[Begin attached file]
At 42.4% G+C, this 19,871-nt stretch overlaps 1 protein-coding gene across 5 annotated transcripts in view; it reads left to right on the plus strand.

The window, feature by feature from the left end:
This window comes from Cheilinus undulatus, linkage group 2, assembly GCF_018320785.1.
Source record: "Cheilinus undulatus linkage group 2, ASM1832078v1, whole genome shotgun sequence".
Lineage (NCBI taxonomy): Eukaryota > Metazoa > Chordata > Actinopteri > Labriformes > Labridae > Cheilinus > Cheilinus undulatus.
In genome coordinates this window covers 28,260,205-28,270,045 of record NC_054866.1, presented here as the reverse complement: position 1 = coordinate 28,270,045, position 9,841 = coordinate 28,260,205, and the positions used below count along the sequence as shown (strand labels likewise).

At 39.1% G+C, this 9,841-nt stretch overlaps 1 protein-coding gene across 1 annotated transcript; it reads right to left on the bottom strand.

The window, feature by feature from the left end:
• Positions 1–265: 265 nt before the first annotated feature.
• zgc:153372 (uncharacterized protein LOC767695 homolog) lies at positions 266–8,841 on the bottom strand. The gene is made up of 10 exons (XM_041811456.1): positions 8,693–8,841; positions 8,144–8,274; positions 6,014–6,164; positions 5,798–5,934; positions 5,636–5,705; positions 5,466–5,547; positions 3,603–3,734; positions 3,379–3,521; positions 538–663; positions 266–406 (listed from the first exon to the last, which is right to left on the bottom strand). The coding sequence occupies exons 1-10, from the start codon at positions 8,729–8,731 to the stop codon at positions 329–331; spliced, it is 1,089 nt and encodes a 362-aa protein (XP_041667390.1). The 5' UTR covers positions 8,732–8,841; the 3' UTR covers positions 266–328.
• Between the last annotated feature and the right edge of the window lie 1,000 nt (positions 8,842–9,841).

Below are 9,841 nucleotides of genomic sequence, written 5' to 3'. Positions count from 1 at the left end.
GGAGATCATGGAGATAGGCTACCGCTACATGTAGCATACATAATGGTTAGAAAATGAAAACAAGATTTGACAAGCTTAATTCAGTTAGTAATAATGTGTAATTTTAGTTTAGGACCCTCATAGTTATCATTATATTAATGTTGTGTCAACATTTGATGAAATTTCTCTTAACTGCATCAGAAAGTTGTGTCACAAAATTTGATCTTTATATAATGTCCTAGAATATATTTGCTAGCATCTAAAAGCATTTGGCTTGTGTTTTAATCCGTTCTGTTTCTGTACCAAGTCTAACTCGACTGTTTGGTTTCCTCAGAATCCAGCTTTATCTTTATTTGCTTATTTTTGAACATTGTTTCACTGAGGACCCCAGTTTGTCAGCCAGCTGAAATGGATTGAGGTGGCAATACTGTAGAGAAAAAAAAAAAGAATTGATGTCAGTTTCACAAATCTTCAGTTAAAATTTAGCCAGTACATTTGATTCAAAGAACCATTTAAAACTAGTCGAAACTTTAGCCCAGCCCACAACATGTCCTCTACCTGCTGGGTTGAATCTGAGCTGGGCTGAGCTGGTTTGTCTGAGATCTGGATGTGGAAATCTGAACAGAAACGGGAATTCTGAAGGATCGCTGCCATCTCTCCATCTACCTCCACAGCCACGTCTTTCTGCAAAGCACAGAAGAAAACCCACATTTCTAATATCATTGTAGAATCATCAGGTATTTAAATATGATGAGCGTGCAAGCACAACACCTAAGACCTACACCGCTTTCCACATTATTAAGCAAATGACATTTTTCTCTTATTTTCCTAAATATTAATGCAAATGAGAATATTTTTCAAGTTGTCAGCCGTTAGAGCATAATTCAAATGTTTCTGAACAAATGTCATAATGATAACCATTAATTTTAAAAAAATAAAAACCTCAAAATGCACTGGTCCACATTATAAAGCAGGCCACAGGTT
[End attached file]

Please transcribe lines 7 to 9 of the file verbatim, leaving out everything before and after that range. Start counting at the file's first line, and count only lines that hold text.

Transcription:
At 39.1% G+C, this 9,841-nt stretch overlaps 1 protein-coding gene across 1 annotated transcript; it reads right to left on the bottom strand.

The window, feature by feature from the left end:
• Positions 1–265: 265 nt before the first annotated feature.